The East provides the cool soils and moisture that the classic American Cranberrybush Viburnum needs. This larger scale native shrub is a favorite of many because of the many interests it brings to the garden.

In the spring, you’ll enjoy flat topped white flowers before they switch into red berries that provide decor in the fall. This persistent fruit can hang into winter or until the birds take them!

Most growers will pick them to use in homemade jams and jellies!

Not only will the berries be crimson, but the dark green leaves flow into a purplish-red tint too as it completes the autumn ensemble!

Quick Care Tips:

  • It prefers well-drained soils that have a higher moisture content than the average. However, it is still a hardy shrub that is easy to grow overall.
  • Perform a renewal pruning every few years by removing the old branches and keeping the young branches for flowers and fruit.



Cole's Select Serviceberry

Cole's Select Serviceberry | Amelanchier x grandiflora 'Cole's Select'

A Cole’s Select Serviceberry withholds 4 seasons of interest that keep your yard looking fresh year long. In the summer, blueberry-like fruit will develop upon the green foliage. These are what we like to call juneberries!

The local songbirds will appreciate the food source of tasty fruit you have supplied!

As the leaves fall leading up to the winter season, a grey smooth bark is revealed. This decorative accent will be the star of the cold months.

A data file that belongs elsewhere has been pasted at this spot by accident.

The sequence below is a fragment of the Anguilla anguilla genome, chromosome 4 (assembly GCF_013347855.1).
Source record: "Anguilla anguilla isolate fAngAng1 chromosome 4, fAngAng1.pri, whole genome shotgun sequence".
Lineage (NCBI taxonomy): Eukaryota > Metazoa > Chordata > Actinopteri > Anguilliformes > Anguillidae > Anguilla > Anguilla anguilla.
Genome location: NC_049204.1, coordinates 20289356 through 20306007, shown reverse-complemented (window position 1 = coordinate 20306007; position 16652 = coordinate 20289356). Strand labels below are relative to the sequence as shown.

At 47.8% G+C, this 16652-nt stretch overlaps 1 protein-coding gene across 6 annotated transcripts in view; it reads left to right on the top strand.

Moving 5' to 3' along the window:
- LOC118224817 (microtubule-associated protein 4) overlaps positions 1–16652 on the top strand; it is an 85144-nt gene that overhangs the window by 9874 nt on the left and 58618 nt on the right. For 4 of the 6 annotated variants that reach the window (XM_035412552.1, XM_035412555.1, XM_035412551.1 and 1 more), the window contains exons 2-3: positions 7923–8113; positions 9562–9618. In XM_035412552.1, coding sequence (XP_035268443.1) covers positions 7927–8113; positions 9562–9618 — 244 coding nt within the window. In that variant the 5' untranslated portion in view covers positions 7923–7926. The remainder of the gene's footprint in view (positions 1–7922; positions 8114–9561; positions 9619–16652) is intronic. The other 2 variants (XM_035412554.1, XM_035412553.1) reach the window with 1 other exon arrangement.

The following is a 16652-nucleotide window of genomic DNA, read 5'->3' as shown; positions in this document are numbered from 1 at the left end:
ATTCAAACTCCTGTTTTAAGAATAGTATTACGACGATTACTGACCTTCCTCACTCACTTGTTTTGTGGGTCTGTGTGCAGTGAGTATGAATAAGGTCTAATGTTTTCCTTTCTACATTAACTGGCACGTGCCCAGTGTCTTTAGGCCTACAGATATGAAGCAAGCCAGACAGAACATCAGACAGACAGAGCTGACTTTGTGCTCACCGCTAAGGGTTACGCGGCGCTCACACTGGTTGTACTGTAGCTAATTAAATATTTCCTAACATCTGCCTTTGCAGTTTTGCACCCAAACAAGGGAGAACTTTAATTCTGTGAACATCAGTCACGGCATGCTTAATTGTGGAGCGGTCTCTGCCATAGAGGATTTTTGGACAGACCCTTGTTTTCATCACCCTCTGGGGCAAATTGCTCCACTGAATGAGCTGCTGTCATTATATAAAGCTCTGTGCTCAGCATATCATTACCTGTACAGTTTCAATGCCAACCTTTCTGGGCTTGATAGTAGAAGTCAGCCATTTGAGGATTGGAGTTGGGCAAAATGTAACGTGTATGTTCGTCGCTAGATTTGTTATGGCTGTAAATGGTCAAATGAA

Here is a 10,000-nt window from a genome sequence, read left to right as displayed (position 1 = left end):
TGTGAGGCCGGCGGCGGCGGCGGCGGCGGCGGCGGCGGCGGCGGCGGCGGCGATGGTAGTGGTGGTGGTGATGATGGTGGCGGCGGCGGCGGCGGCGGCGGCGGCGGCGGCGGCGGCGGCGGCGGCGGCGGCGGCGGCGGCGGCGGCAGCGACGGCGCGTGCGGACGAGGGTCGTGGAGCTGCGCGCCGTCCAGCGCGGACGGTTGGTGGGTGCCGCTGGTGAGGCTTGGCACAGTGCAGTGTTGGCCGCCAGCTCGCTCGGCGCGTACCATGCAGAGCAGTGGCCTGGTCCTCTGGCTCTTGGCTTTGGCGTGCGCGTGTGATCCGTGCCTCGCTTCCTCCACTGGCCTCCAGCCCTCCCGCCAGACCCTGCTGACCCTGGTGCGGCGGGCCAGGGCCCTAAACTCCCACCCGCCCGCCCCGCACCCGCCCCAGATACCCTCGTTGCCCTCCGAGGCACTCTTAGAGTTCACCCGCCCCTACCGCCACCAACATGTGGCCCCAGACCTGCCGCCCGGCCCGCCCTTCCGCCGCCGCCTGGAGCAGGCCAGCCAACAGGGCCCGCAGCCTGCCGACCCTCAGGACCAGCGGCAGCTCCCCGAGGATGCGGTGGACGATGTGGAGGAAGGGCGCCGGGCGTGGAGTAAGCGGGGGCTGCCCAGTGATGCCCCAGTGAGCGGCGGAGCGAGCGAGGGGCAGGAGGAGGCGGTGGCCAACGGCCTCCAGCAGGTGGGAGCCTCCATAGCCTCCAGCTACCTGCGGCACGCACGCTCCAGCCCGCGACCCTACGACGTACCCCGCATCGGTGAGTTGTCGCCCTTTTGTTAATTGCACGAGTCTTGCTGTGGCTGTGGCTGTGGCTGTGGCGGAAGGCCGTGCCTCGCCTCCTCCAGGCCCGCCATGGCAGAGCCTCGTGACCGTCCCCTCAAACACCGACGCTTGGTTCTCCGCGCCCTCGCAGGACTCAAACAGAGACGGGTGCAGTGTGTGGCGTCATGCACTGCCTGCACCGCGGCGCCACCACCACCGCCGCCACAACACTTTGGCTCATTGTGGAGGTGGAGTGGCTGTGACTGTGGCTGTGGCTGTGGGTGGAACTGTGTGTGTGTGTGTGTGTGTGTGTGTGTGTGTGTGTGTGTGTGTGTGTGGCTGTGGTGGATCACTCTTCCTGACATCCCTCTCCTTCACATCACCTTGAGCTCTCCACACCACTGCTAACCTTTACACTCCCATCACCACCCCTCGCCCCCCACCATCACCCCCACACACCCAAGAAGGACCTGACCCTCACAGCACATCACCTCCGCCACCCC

Quick Care Tips:

  • Place this native serviceberry in an area that will receive full sun. It performs the best when baking in the sunlight! However, it will tolerate shade and urban areas.
  • It is widely adaptable to all soil conditions!



American Beech Tree

American Beech Tree | Fagus grandifolia

Growing an American Beech tree is sure to be one of the best landscaping choices you’ll make! This outstanding, well-known native tree offers visual interests and value when planted.

The summer comes with dark green leaves followed by coppery-gold foliage in the fall. Winter forces these leaves to fade to the ground and shows off the smooth gray bark underneath. Many say that it’s the best firewood out there; however, we advise against this as the American Beech is a splendid garden accent to possess.

Upon reaching maturity, your native tree will produce the triangular Beech nut known for its fame to wildlife and people. Don’t be surprised if squirrels are always paying you a visit.

Quick Care Tips:

  • Plant in full or partial shade as this tree does not like to bake in the light all day! We suggest planting them near a larger tree.
  • It will need well-draining soil that has the ability to maintain a good moisture level as well. Adding in a layer of mulch over the roots and watering in times of drought will help with this!



It’s a no brainer when it comes to deciding on native plants to add to a Eastern landscape! These 5 will flow to the top. But the real decision is whether to plant one or plant them all! A few, or several, natives never hurt anybody.

If you missed out on any part of our ‘Regional Series’ blogs, read the best native plants for the South , West and North today!

Happy gardening!